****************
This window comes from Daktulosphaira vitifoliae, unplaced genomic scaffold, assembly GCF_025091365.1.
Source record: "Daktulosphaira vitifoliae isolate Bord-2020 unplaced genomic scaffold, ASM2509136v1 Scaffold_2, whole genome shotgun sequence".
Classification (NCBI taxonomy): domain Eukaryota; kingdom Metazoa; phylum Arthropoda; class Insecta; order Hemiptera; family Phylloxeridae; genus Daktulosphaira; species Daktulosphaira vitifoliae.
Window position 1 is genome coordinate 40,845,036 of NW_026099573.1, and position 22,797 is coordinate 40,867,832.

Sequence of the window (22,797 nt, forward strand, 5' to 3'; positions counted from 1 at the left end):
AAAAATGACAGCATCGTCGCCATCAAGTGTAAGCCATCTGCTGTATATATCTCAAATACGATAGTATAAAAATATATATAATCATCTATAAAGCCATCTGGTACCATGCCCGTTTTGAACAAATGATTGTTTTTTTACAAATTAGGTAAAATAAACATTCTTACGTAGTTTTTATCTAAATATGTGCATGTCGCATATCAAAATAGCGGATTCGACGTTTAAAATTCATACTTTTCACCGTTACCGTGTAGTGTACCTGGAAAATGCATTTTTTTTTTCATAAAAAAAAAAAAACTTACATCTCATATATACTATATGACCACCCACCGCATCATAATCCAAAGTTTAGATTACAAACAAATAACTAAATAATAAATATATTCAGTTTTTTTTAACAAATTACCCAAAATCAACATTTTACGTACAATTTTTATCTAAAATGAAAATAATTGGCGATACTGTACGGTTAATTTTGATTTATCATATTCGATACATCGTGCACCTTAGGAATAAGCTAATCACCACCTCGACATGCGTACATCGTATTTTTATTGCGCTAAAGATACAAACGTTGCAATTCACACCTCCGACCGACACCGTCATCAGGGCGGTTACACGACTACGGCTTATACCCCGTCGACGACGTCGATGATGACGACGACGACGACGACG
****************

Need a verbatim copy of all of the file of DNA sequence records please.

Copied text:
This window comes from Daktulosphaira vitifoliae, unplaced genomic scaffold, assembly GCF_025091365.1.
Source record: "Daktulosphaira vitifoliae isolate Bord-2020 unplaced genomic scaffold, ASM2509136v1 Scaffold_2, whole genome shotgun sequence".
Classification (NCBI taxonomy): domain Eukaryota; kingdom Metazoa; phylum Arthropoda; class Insecta; order Hemiptera; family Phylloxeridae; genus Daktulosphaira; species Daktulosphaira vitifoliae.
Window position 1 is genome coordinate 40,845,036 of NW_026099573.1, and position 22,797 is coordinate 40,867,832.

Sequence of the window (22,797 nt, forward strand, 5' to 3'; positions counted from 1 at the left end):
AAAAATGACAGCATCGTCGCCATCAAGTGTAAGCCATCTGCTGTATATATCTCAAATACGATAGTATAAAAATATATATAATCATCTATAAAGCCATCTGGTACCATGCCCGTTTTGAACAAATGATTGTTTTTTTACAAATTAGGTAAAATAAACATTCTTACGTAGTTTTTATCTAAATATGTGCATGTCGCATATCAAAATAGCGGATTCGACGTTTAAAATTCATACTTTTCACCGTTACCGTGTAGTGTACCTGGAAAATGCATTTTTTTTTTCATAAAAAAAAAAAAACTTACATCTCATATATACTATATGACCACCCACCGCATCATAATCCAAAGTTTAGATTACAAACAAATAACTAAATAATAAATATATTCAGTTTTTTTTAACAAATTACCCAAAATCAACATTTTACGTACAATTTTTATCTAAAATGAAAATAATTGGCGATACTGTACGGTTAATTTTGATTTATCATATTCGATACATCGTGCACCTTAGGAATAAGCTAATCACCACCTCGACATGCGTACATCGTATTTTTATTGCGCTAAAGATACAAACGTTGCAATTCACACCTCCGACCGACACCGTCATCAGGGCGGTTACACGACTACGGCTTATACCCCGTCGACGACGTCGATGATGACGACGACGACGACGACG